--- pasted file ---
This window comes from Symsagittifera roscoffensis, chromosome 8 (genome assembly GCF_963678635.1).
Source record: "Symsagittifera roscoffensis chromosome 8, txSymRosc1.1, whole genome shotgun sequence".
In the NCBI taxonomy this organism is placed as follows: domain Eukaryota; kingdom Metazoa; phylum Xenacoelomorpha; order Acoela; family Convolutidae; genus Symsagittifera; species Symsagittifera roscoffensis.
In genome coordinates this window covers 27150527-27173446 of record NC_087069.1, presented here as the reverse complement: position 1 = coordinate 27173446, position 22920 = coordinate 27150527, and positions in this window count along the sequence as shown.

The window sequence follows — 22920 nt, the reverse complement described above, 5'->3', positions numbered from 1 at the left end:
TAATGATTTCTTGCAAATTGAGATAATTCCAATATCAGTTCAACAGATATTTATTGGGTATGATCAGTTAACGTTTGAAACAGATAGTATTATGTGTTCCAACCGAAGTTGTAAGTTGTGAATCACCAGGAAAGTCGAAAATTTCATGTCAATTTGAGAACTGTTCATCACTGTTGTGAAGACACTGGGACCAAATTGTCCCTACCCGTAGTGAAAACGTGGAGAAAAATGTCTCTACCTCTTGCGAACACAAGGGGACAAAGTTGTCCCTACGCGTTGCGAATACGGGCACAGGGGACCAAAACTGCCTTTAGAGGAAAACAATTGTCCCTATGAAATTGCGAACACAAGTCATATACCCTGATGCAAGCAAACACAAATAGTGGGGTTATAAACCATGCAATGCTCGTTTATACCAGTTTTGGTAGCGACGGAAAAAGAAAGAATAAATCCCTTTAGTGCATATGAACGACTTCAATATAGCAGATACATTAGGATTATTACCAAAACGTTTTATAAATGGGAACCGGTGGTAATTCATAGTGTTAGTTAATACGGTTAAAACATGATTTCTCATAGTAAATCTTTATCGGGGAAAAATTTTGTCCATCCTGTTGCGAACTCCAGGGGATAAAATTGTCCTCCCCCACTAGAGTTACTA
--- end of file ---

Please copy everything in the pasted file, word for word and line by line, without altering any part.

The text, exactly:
This window comes from Symsagittifera roscoffensis, chromosome 8 (genome assembly GCF_963678635.1).
Source record: "Symsagittifera roscoffensis chromosome 8, txSymRosc1.1, whole genome shotgun sequence".
In the NCBI taxonomy this organism is placed as follows: domain Eukaryota; kingdom Metazoa; phylum Xenacoelomorpha; order Acoela; family Convolutidae; genus Symsagittifera; species Symsagittifera roscoffensis.
In genome coordinates this window covers 27150527-27173446 of record NC_087069.1, presented here as the reverse complement: position 1 = coordinate 27173446, position 22920 = coordinate 27150527, and positions in this window count along the sequence as shown.

The window sequence follows — 22920 nt, the reverse complement described above, 5'->3', positions numbered from 1 at the left end:
TAATGATTTCTTGCAAATTGAGATAATTCCAATATCAGTTCAACAGATATTTATTGGGTATGATCAGTTAACGTTTGAAACAGATAGTATTATGTGTTCCAACCGAAGTTGTAAGTTGTGAATCACCAGGAAAGTCGAAAATTTCATGTCAATTTGAGAACTGTTCATCACTGTTGTGAAGACACTGGGACCAAATTGTCCCTACCCGTAGTGAAAACGTGGAGAAAAATGTCTCTACCTCTTGCGAACACAAGGGGACAAAGTTGTCCCTACGCGTTGCGAATACGGGCACAGGGGACCAAAACTGCCTTTAGAGGAAAACAATTGTCCCTATGAAATTGCGAACACAAGTCATATACCCTGATGCAAGCAAACACAAATAGTGGGGTTATAAACCATGCAATGCTCGTTTATACCAGTTTTGGTAGCGACGGAAAAAGAAAGAATAAATCCCTTTAGTGCATATGAACGACTTCAATATAGCAGATACATTAGGATTATTACCAAAACGTTTTATAAATGGGAACCGGTGGTAATTCATAGTGTTAGTTAATACGGTTAAAACATGATTTCTCATAGTAAATCTTTATCGGGGAAAAATTTTGTCCATCCTGTTGCGAACTCCAGGGGATAAAATTGTCCTCCCCCACTAGAGTTACTA